Harry Got It Right
Years ago, when I saw "When Harry Met Sally," I was on Sally's side. I didn't see anything wrong with being chums with the opposite sex; in fact, I counted a good half of my friends as male (or vice-versa, depending on your perspective or what they were wearing on a given day.) However, that was long ago, the 80s. Let's review where things stand today. It's 2001. And yes, while there are many supposed male-female platonic couplings roaming about the U.S. landscape -- careful not to trip over them as you maul your romantic partners in the park -- I seriously doubt said couplings will last. Why?
Here goes: Because Harry got it right. I should know. At 39, I've left so many male friends behind they're beginning to look like a wedding train. Oh sorry, poor simile. Why the death of these friendships? Because always, inevitably, one or the other of us wanted more. Sorry -- that's just how it goes. And when neither of us really wanted more, or only wanted more for, say, a month or so, inevitably one person got married -- at which point if you think the wife would put up with ol' stinky me then I've got some cheap property to sell you on Nob Hill, girlfriend.
Case in point: my friend Jack. Not his real name, but close enough. Well, Jack and I have been buddies for at least a million years. Let's see: we met in a bar when I was 23 (and fell all over his good looking friend Dave the comedian); I'm 39 now, that makes us friends for 16 years. OK, 16 years -- got it? A helluva long time. So after all this time, do you think Jack has ever gotten so much as a peck from me, let alone a feel? No! Why? Because Jack, though he has the heart of Bambi, is no Chris Noth -- but no one on Planet Earth is. And moron that I am, I am only drawn to men with "Sex and the City" looks and the soul of an electric barbed-wire fence. Anyway, Jack gets invited to Christmas dinner at my mom's. Not by me, mind you, but by my mom, who runs into him at a fair in San Francisco. "He's so excited about coming," she tells me long-distance. "You should have seen him!"
"That's great, Mom." But I am thinking I better not wear my red sweater and tight black pants so as not to excite the man ... I'm already mentally planning my "buddy wear" -- baggy shirt and pants, little makeup, and definitely no perfume. "He said he'll be here after he's done playing piano at the old folks' home." "That's great." When we hang up, I am feeling guilty. Jack has nowhere to go on Christmas; how can I be so selfish? What is it I am feeling?
When I put my finger on it, I realize I am not being selfish -- I am being human. And after 16 years, it still gets me that I cannot be attracted to Jack. As my biological clock ticks so loudly it's beginning to wake the neighbors, why can't I just, well, jump Jack? He loves me, that's obvious, and there's no question about his character: for Chrissakes, he plays piano for the elderly at Christmas!
Well, fast forward to Christmas. Guess who is suddenly disinterested in coming for dinner. "It's a long drive," he tells me. "It's 40 minutes." "45 with traffic, maybe 50." "But Jack, it's Christmas," I implore. "All the more reason to stay home. Double the traffic." He always makes me laugh, but this time I just want to cry. Home alone on Christmas? I hang up the phone, silently wondering if I somehow caused this. Did he read my thoughts? ...'She doesn't want me to come ... Her mother invited me ... I'd be intruding ...' The sad fact is, in male-female friendships, inevitably one or the other of youse gets left in the dust. And I have all too often been the Jack in these scenarios. I've even had friends write me off because their girlfriends just didn't like the idea of these men retaining female friends. Or been written off the old-fashioned way -- through disuse.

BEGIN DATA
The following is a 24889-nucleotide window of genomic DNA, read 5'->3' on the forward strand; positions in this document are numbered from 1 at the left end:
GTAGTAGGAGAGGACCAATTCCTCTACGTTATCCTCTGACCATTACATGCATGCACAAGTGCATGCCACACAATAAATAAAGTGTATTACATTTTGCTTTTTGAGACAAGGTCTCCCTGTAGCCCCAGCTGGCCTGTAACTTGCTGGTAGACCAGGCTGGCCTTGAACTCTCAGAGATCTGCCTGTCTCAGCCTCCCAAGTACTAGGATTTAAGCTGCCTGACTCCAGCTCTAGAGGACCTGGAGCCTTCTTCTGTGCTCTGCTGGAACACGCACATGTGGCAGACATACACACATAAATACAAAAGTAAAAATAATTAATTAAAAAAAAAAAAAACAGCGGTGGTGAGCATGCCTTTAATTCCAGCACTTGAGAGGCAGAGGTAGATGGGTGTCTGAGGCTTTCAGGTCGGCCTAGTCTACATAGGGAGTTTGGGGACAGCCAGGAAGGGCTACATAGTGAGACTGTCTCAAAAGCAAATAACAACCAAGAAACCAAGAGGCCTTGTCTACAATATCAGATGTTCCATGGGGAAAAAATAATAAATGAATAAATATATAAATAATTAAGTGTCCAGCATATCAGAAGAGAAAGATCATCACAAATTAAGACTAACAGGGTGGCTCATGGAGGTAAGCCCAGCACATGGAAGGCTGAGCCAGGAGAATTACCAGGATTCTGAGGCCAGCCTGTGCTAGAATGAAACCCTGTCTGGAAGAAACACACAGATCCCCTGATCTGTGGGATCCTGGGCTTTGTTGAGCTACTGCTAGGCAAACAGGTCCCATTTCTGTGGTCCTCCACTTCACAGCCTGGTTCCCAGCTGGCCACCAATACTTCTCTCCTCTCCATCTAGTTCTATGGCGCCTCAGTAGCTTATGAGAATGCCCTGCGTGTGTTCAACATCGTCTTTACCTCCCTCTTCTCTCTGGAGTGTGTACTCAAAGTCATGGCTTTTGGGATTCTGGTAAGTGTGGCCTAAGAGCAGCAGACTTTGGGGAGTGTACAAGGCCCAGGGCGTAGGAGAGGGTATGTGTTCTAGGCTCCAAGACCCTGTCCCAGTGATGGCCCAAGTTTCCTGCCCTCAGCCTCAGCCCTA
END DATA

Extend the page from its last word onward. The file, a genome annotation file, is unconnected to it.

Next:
Once married, these men somehow lose my number somewhere midst the baby rattles and dirty diapers. And don't even go there with the 'gay friends' thing. They are the worst. Believe me, you can fall for a gay man just as easily as a straight guy. I should know; I've fallen for at least three of them. The last one got to the point where I just had to admit my feelings --(mistake: warning! Warning! Never go there!) -- outside a restaurant. As he was massaging my hands (is this normal gay behavior?) and we were trying to sober up (don't ask, and yes, we were on foot) I unleashed all my better-hidden emotions.
"Oh Jeff ... there's really only one person at that whole office I'd want to be with ..." And as I looked him in the eye, I could tell he wasn't ready for it. "That's nice," he said, "now here's your cab." He gave me a kiss on the cheek and a pat on the bum. Then with a wink he added, "Some things are better left unsaid, hon." Ahhh, yes. But a 6'5" redheaded drink of water like him, with the cutest collection of baseball caps I'd ever seen ... not to mention a shared love of films like "The Opposite of Sex," a wicked laugh, and a twisted sense of humor ... Well, those qualities were just not that easy to come by. "I'll catch ya later," I said, falling into the back of the cab. Jeff shut the door, kissed his fingertip and placed it to the window. I waved goodbye as we sailed out into the warm Pasadena night. But I knew, more clearly than ever, that I had to add him to the list of casualties.
Laurie Wiegler is a Stratford, CT-based free-lance writer whose credits include Entrepreneur, San Francisco Focus, San Francisco Magazine, Office.com, About.com, The Singles Cafe, MUSE (Canberra, Australia) and dozens of other publications. Laurie is currently searching for Mr. Right in Manhattan and getting plenty of material for her next article.
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